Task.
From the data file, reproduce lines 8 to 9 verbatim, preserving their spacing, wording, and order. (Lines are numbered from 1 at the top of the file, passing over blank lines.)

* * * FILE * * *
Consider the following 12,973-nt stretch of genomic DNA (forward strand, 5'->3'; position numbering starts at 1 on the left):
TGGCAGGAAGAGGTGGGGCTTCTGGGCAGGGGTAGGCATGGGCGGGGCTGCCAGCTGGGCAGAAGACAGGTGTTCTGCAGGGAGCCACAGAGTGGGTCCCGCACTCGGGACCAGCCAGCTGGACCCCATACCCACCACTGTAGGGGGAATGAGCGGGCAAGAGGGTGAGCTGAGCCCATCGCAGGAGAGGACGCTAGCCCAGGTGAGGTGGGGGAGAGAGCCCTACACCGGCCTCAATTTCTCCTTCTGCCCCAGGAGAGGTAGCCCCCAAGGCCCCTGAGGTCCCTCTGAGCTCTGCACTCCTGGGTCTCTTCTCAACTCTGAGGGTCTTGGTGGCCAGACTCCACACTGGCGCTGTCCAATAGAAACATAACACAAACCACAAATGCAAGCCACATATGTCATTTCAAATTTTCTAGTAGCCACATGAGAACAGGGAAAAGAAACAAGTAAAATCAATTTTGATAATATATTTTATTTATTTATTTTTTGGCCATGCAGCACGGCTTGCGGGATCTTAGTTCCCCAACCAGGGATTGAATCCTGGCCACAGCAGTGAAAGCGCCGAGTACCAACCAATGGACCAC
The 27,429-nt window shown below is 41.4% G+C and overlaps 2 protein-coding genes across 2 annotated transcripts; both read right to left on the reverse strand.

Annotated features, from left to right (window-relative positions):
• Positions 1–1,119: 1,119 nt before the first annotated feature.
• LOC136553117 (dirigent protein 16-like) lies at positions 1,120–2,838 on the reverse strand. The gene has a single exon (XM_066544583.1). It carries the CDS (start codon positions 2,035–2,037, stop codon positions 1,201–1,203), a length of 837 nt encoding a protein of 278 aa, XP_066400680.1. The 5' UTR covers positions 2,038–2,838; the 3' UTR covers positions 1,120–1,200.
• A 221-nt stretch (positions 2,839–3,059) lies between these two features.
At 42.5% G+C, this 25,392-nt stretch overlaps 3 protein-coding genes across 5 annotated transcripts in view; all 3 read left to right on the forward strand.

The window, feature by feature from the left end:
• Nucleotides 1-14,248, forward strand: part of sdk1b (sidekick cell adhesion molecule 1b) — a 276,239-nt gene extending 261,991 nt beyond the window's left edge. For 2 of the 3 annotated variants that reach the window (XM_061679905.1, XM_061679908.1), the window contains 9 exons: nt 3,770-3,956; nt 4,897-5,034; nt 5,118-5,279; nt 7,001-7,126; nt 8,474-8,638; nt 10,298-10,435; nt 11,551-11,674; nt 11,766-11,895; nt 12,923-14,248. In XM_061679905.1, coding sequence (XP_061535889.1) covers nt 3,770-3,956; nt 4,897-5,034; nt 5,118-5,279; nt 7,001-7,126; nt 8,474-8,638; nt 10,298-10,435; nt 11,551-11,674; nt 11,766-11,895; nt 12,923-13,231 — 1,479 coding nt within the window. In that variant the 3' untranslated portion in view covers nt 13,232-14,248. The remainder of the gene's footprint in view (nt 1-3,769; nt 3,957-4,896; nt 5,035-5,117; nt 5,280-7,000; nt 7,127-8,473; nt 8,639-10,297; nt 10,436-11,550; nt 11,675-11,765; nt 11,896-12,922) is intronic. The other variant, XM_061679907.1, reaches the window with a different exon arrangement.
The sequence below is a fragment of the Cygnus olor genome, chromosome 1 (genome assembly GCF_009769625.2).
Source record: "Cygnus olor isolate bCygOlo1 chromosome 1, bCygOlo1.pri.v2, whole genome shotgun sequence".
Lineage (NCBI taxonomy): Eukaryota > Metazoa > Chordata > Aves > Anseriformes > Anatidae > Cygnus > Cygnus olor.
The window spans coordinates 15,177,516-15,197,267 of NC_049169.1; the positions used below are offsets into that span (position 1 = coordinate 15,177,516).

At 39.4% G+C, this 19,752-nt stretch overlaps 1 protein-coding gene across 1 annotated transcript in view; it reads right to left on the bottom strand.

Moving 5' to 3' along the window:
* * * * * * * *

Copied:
At 42.5% G+C, this 25,392-nt stretch overlaps 3 protein-coding genes across 5 annotated transcripts in view; all 3 read left to right on the forward strand.

The window, feature by feature from the left end: